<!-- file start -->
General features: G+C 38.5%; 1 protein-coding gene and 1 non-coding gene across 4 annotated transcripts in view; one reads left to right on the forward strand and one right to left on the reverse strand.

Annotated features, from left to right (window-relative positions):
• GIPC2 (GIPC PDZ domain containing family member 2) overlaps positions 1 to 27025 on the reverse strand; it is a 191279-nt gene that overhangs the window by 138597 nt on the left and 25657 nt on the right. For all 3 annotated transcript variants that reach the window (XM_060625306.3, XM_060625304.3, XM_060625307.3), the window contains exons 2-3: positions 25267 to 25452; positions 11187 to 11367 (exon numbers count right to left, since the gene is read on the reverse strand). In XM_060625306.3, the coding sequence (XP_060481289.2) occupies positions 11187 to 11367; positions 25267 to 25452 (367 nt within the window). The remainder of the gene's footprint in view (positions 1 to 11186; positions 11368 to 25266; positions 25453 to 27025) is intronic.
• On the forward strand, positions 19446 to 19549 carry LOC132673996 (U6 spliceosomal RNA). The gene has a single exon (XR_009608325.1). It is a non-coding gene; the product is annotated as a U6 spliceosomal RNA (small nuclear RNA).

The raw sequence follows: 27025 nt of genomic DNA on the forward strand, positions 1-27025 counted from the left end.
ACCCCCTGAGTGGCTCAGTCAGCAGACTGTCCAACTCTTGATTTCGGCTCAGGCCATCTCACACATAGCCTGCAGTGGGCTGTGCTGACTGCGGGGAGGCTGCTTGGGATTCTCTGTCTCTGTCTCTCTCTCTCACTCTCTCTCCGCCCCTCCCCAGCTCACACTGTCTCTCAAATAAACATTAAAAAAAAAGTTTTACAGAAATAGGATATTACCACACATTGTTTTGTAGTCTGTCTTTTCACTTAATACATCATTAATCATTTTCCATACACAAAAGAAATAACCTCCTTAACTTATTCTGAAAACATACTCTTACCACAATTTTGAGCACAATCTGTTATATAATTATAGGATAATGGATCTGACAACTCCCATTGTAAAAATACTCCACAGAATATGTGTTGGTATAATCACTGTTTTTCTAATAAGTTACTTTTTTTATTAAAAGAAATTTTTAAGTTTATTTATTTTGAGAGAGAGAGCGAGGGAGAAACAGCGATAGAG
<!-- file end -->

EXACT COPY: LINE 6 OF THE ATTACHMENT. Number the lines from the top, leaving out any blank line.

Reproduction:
ACCCCCTGAGTGGCTCAGTCAGCAGACTGTCCAACTCTTGATTTCGGCTCAGGCCATCTCACACATAGCCTGCAGTGGGCTGTGCTGACTGCGGGGAGGCTGCTTGGGATTCTCTGTCTCTGTCTCTCTCTCTCACTCTCTCTCCGCCCCTCCCCAGCTCACACTGTCTCTCAAATAAACATTAAAAAAAAAGTTTTACAGAAATAGGATATTACCACACATTGTTTTGTAGTCTGTCTTTTCACTTAATACATCATTAATCATTTTCCATACACAAAAGAAATAACCTCCTTAACTTATTCTGAAAACATACTCTTACCACAATTTTGAGCACAATCTGTTATATAATTATAGGATAATGGATCTGACAACTCCCATTGTAAAAATACTCCACAGAATATGTGTTGGTATAATCACTGTTTTTCTAATAAGTTACTTTTTTTATTAAAAGAAATTTTTAAGTTTATTTATTTTGAGAGAGAGAGCGAGGGAGAAACAGCGATAGAG